Cross-section of Whitebark Pine
The tree rings in this whitebark pine (Pinus albicaulis) cross-section provide a view back in time. Scientists study the patterns of tree ring growth, scars, and wood coloration to determine how long the tree lived, record changes in climate, and even track past fires, insect attacks, and earthquakes! Follow the date stamps on the tree rings to learn the life history of this 300-year-old tree, which began life in 1708 in the Tobacco Root Mountains of southwest Montana:
1723: The 15-year-old sapling remarkably survived a fire that burned and killed half of the protective skin (cambium) around the small stem.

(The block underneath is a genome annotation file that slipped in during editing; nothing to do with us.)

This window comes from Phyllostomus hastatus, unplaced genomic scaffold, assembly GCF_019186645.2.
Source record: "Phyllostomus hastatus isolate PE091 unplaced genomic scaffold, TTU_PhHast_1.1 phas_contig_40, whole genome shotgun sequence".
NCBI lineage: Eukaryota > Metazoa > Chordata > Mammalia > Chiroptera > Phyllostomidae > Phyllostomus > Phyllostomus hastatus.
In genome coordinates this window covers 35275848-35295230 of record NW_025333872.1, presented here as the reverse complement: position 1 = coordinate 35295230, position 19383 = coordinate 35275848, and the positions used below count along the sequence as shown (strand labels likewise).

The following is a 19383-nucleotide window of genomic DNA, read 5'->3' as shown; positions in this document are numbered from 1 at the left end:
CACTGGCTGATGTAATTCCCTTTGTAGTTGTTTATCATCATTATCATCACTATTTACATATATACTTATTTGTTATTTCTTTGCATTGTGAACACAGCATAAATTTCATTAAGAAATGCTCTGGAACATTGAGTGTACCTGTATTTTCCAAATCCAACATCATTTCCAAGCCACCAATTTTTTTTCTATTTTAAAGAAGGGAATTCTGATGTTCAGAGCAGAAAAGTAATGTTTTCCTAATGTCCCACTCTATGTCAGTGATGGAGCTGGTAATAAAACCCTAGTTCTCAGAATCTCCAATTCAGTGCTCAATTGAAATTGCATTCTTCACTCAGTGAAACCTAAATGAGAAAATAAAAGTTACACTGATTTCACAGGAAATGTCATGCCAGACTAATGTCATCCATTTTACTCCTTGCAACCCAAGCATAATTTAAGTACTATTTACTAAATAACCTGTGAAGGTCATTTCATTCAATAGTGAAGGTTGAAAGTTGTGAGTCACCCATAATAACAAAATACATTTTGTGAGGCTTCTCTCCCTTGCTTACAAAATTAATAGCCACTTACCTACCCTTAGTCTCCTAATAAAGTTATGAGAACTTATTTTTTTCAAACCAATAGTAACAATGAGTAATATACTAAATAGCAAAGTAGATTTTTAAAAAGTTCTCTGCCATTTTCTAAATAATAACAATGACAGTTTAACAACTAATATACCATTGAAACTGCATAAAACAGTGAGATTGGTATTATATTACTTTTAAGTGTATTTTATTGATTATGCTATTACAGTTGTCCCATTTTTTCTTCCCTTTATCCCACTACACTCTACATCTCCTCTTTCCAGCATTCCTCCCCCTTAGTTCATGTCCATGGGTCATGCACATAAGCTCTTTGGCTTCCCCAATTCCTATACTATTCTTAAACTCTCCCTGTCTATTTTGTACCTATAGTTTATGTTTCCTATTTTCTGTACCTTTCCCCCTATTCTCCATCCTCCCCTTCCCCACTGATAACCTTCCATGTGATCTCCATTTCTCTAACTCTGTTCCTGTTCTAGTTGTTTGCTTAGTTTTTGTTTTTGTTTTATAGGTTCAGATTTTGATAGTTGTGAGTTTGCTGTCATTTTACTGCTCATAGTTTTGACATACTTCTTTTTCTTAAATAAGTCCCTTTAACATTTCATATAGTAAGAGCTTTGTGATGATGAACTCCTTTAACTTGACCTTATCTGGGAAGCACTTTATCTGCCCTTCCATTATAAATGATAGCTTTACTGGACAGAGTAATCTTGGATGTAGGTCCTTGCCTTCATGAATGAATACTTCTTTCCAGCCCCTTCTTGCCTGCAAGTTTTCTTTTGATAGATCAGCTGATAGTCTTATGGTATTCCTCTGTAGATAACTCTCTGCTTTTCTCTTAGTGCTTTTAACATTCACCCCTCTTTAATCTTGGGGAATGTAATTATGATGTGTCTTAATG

1805: The Lewis and Clark Expedition passed through this area on their Corp of Discovery journey.
1863: The tree was again burned and damaged in a fire during what was known as the “Civil War Drought”, evident by a large charcoal-lined scar and two round lobes of post-fire growth.
1889: Montana became the 41st state in the Union.
2007: A changing climate of the northern Rockies in the late-20th and early-21st centuries resulted in warmer, drier growing seasons that reduced the growth of the tree. Fewer hard freeze events and longer warm seasons allowed for an outbreak of the Mountain Pine Beetle (Dendroctonus ponderosae), which carries a blue stain fungus that caused the blue stain discoloration seen around the edge of the cross-section. Though it is unknown which factors (i.e. drought, beetle, and fungus) were the ultimate cause, each stressor likely contributed to the death of the tree in 2007.